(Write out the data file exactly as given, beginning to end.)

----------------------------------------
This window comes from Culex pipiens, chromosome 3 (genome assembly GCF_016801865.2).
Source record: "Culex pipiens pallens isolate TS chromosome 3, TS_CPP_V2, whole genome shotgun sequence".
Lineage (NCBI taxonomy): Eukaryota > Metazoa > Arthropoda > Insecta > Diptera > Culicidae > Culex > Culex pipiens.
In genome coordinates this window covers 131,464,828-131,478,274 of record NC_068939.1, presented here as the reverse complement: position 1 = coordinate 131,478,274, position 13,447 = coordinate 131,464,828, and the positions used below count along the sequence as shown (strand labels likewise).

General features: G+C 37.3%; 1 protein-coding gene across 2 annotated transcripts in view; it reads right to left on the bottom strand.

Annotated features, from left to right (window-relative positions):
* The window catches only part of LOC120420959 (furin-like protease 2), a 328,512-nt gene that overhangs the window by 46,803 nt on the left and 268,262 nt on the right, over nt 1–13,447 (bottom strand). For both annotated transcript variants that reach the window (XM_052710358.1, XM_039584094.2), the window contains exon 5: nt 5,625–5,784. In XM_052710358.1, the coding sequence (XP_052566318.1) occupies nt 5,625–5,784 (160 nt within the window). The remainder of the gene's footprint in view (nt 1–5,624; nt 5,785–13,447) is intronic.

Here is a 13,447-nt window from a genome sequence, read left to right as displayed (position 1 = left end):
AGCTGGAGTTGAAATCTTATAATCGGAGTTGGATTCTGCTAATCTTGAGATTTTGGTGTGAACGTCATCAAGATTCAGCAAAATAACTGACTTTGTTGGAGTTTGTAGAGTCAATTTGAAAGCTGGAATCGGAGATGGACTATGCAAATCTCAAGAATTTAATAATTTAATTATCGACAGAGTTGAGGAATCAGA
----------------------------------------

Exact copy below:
This window comes from Culex pipiens, chromosome 3 (genome assembly GCF_016801865.2).
Source record: "Culex pipiens pallens isolate TS chromosome 3, TS_CPP_V2, whole genome shotgun sequence".
Lineage (NCBI taxonomy): Eukaryota > Metazoa > Arthropoda > Insecta > Diptera > Culicidae > Culex > Culex pipiens.
In genome coordinates this window covers 131,464,828-131,478,274 of record NC_068939.1, presented here as the reverse complement: position 1 = coordinate 131,478,274, position 13,447 = coordinate 131,464,828, and the positions used below count along the sequence as shown (strand labels likewise).

General features: G+C 37.3%; 1 protein-coding gene across 2 annotated transcripts in view; it reads right to left on the bottom strand.

Annotated features, from left to right (window-relative positions):
* The window catches only part of LOC120420959 (furin-like protease 2), a 328,512-nt gene that overhangs the window by 46,803 nt on the left and 268,262 nt on the right, over nt 1–13,447 (bottom strand). For both annotated transcript variants that reach the window (XM_052710358.1, XM_039584094.2), the window contains exon 5: nt 5,625–5,784. In XM_052710358.1, the coding sequence (XP_052566318.1) occupies nt 5,625–5,784 (160 nt within the window). The remainder of the gene's footprint in view (nt 1–5,624; nt 5,785–13,447) is intronic.

Here is a 13,447-nt window from a genome sequence, read left to right as displayed (position 1 = left end):
AGCTGGAGTTGAAATCTTATAATCGGAGTTGGATTCTGCTAATCTTGAGATTTTGGTGTGAACGTCATCAAGATTCAGCAAAATAACTGACTTTGTTGGAGTTTGTAGAGTCAATTTGAAAGCTGGAATCGGAGATGGACTATGCAAATCTCAAGAATTTAATAATTTAATTATCGACAGAGTTGAGGAATCAGA